The Lord Spoke to Paul – Not the Professor

Ezra Pound was arguably a better hand with the scalpel than with the pen.  “No man ever wished it longer,” said Samuel Johnson about Paradise Lost, and many a dazed student of English has felt that way about Eliot’s The Waste Land, only a few hundred lines to Milton’s ten thousand.  But Eliot let his friend Pound advise him, and into oblivion went much that was silver, if not gold.

Pound was a cutter too when it came to such Anglo-Saxon poems as The Wanderer and The Seafarer.  He did not believe that a poet with a heroic sensibility would play another kind of melody on the harp, to deliver a Christian sermon.  He declared that the moralistic finales to those poems were the work of a later and lesser hand.

Christians recognize the dynamic at work in what scholars have said about the letters of Saint Paul.  The man who wrote the letters to the Corinthians could not have written the letter to the Ephesians.  That is like saying that the man who wrote King Lear could not have written Romeo and Juliet.  Why not?  The same Shakespeare also wrote the prosy and bourgeois The Merry Wives of Windsor, around the same year he wrote that sublime tragedy about the king and his daughters.

Scholars like to make work for themselves.  It’s always easier to posit a second and unknown author, an assertion that cannot be demonstrated, than to bring into one comprehensive vision works whose differences puzzle or dismay you, but perhaps did not puzzle their author long ago.  For the former, you speculate.  For the latter, you need have both breadth of vision and penetration into the subtleties of the author’s thought.

I’ll add here that although Pound’s speculations were once popular among scholars of Anglo-Saxon, all the real action has been in the other direction.  The Dream of the Rood was, it is now agreed, written by one poet.  Even Tolkien’s brilliant speculations about the awkward hand of a later editor of Beowulf are no longer taken as likely.  The poem is assumed to be a unified whole.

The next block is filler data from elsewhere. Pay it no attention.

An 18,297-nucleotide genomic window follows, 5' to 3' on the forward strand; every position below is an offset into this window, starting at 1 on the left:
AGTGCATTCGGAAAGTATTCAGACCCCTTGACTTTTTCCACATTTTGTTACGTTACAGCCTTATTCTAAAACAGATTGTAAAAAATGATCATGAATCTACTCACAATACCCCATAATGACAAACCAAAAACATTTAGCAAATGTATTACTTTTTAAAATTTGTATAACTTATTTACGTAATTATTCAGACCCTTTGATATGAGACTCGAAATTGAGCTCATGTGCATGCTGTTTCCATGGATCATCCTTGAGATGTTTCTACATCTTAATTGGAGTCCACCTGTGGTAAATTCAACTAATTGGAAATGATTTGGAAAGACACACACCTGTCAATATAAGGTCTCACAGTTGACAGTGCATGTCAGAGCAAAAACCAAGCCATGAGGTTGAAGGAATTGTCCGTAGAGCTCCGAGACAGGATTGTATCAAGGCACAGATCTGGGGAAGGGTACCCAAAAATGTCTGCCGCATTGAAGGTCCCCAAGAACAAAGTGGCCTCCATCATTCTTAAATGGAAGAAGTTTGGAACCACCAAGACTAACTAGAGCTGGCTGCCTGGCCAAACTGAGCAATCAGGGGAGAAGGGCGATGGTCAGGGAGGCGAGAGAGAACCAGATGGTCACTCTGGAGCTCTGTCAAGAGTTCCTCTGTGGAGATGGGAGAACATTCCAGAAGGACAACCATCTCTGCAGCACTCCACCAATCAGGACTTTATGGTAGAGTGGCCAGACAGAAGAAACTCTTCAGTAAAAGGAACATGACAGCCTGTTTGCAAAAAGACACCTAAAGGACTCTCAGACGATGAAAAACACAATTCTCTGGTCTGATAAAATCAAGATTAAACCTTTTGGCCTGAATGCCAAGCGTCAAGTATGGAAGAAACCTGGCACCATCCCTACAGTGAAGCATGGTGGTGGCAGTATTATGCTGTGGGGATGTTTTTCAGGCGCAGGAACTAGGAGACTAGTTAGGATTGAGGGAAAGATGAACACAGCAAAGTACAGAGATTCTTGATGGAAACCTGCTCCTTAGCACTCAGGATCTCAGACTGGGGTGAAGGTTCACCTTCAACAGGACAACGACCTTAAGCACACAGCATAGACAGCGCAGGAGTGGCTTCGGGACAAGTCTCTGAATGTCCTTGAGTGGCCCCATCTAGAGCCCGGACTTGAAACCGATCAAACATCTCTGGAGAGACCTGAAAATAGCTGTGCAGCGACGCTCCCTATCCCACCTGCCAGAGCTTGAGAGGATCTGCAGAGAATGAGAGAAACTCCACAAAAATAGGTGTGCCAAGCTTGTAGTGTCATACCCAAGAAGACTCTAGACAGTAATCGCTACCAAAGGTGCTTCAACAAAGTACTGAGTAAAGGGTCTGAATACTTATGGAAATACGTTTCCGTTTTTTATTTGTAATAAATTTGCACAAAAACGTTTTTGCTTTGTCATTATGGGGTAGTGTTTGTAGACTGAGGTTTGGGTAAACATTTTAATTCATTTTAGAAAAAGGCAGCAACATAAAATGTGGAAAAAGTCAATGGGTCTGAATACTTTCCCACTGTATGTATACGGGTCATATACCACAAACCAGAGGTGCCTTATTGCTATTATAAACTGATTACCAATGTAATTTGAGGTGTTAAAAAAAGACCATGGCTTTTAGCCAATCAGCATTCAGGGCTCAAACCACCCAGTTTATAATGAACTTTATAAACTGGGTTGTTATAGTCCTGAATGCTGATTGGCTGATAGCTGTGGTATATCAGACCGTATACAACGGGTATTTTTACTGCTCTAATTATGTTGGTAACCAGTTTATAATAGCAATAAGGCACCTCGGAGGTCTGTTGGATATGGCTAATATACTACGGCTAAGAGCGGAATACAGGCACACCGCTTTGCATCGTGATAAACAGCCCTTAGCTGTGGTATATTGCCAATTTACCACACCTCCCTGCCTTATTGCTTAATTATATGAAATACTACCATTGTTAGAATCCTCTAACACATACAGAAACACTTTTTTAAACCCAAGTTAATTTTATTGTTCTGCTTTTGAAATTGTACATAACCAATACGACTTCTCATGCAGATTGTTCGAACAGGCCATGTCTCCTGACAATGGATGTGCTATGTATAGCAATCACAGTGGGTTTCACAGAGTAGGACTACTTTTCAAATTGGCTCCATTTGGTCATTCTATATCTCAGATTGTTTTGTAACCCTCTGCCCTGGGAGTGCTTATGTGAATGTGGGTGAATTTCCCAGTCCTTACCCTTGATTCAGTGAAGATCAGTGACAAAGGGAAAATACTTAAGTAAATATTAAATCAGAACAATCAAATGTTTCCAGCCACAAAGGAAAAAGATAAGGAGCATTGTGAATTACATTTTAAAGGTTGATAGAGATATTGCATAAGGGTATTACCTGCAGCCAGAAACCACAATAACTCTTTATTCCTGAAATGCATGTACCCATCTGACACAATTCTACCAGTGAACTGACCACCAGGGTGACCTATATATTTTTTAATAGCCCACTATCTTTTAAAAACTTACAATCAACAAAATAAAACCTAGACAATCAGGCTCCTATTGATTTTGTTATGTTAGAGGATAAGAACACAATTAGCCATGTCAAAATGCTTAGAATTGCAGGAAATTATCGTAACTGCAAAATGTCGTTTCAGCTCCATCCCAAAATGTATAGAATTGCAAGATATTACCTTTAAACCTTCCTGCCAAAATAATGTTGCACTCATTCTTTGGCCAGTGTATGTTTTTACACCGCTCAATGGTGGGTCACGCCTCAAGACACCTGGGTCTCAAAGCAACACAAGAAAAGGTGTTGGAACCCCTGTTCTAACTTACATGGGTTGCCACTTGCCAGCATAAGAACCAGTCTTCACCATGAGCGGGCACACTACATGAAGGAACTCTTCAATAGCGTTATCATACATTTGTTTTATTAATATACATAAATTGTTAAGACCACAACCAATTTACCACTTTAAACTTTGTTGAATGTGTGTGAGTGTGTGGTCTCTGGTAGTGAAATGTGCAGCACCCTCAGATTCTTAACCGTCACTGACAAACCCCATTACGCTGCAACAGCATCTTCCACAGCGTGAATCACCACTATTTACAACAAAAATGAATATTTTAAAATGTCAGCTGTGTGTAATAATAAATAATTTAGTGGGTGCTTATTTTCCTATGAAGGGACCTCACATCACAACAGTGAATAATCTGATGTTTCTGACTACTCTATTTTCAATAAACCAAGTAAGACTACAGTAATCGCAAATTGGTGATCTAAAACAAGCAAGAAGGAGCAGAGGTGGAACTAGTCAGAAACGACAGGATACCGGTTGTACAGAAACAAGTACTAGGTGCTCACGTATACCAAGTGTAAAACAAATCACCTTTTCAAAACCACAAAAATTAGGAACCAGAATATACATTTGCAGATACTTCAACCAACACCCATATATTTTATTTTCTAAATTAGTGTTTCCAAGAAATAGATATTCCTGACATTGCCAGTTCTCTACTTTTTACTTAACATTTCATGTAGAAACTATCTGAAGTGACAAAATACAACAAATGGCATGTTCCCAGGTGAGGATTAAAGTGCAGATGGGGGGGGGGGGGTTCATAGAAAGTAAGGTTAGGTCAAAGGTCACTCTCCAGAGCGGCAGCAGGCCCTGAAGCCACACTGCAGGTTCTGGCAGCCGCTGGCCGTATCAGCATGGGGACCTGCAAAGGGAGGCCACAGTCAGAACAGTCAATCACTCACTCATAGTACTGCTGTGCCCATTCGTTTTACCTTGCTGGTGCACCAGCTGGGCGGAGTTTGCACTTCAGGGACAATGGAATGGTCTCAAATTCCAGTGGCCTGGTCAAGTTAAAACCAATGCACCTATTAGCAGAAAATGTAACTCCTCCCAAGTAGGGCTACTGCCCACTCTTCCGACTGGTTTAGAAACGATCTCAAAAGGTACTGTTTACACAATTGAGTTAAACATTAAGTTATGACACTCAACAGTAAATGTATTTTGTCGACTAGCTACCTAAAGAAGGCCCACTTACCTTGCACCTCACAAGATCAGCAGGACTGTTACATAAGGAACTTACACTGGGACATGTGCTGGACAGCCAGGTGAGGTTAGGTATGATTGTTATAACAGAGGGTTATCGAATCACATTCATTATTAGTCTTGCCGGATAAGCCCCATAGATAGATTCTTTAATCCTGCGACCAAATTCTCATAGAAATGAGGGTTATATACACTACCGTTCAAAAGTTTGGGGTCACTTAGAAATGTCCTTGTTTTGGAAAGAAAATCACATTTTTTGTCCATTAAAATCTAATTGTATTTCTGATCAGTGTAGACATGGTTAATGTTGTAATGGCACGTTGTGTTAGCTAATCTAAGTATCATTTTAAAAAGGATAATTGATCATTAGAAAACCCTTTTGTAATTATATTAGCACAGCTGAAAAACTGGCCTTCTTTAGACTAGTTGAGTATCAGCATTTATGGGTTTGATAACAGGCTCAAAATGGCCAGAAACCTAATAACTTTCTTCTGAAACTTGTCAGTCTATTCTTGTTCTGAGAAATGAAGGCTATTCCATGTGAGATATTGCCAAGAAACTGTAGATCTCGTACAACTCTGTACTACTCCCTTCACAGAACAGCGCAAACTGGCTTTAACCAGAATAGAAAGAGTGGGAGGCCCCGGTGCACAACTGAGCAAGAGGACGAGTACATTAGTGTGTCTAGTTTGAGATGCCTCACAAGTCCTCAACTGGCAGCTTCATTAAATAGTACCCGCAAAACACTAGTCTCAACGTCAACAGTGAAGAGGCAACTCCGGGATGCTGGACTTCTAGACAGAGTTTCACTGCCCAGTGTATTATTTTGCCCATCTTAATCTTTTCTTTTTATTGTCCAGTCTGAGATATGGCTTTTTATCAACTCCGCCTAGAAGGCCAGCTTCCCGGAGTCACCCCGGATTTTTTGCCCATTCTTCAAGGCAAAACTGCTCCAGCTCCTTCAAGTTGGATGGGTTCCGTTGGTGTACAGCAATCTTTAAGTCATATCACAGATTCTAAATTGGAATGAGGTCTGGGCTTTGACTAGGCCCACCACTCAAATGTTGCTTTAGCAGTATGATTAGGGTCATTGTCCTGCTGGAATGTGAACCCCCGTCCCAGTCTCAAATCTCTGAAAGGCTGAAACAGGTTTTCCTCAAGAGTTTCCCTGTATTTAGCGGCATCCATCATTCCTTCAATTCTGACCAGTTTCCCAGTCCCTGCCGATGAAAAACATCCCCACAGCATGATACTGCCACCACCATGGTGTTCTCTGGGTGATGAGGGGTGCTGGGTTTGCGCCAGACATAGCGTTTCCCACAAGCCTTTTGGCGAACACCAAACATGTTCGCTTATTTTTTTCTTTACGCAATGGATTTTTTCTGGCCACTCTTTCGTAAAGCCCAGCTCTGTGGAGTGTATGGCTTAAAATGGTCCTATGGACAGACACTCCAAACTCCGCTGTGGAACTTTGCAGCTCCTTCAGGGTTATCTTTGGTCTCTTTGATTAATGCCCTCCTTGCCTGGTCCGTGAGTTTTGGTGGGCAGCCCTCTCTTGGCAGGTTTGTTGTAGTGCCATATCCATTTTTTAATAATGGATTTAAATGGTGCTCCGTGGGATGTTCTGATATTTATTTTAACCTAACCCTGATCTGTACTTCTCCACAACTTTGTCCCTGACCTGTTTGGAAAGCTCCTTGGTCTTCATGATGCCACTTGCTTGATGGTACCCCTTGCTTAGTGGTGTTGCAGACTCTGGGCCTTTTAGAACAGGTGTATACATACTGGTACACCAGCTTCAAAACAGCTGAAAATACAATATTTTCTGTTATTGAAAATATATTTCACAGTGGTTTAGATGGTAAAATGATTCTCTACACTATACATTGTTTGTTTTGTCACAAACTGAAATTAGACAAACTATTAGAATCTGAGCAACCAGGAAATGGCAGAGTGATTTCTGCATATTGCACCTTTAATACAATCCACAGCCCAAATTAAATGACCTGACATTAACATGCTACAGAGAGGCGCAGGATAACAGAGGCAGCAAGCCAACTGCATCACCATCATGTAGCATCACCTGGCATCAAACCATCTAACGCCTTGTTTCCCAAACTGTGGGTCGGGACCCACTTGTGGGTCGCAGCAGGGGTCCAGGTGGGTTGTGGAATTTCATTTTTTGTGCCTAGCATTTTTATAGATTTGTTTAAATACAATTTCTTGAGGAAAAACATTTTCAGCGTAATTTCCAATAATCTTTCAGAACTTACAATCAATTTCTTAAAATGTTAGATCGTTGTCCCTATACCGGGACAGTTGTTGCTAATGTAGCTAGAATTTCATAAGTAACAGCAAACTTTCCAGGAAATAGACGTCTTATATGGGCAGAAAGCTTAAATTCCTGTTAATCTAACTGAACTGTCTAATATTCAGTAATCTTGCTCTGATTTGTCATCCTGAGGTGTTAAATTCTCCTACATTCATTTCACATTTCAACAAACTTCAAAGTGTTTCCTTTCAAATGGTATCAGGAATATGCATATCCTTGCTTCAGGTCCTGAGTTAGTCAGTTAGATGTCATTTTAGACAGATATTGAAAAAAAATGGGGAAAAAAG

Such news hasn’t gotten to editors of the Bible.  They still put forth their subtly disheartening theories about who wrote what and when, in the teeth of tradition and the witness of the scriptures.

There is one thing I know about Q.  It comes between P and R.  Yet that supposititious “source” (Q for German Quelle), of no documentary evidence, still reigns supreme in textual criticism of the Gospels.

There is nothing comparable for any pre-modern text I know.  It persists not because it enlightens anything, but because of habit or scholarly pride, and because there can be no evidence for its non-existence.  It would be like the “ether” of old, except that there were ways to search for ether, but no ways to search for Q.


These thoughts occurred to me when I read, in my 1872 edition of Harper’s Magazine, the results of bacteriological experiments by Ferdinand Cohn, the father of bacteriology.  Cohn asserted that “when water from living Bacteria is evaporated, innumerable Bacteria are discharged into the atmosphere, principally as the smallest globular cells. . . .These are the germs of Bacteria, which are constantly ascending into the air during the evaporation of putrefying liquids, [and] are deposited with the rain upon all bodies.”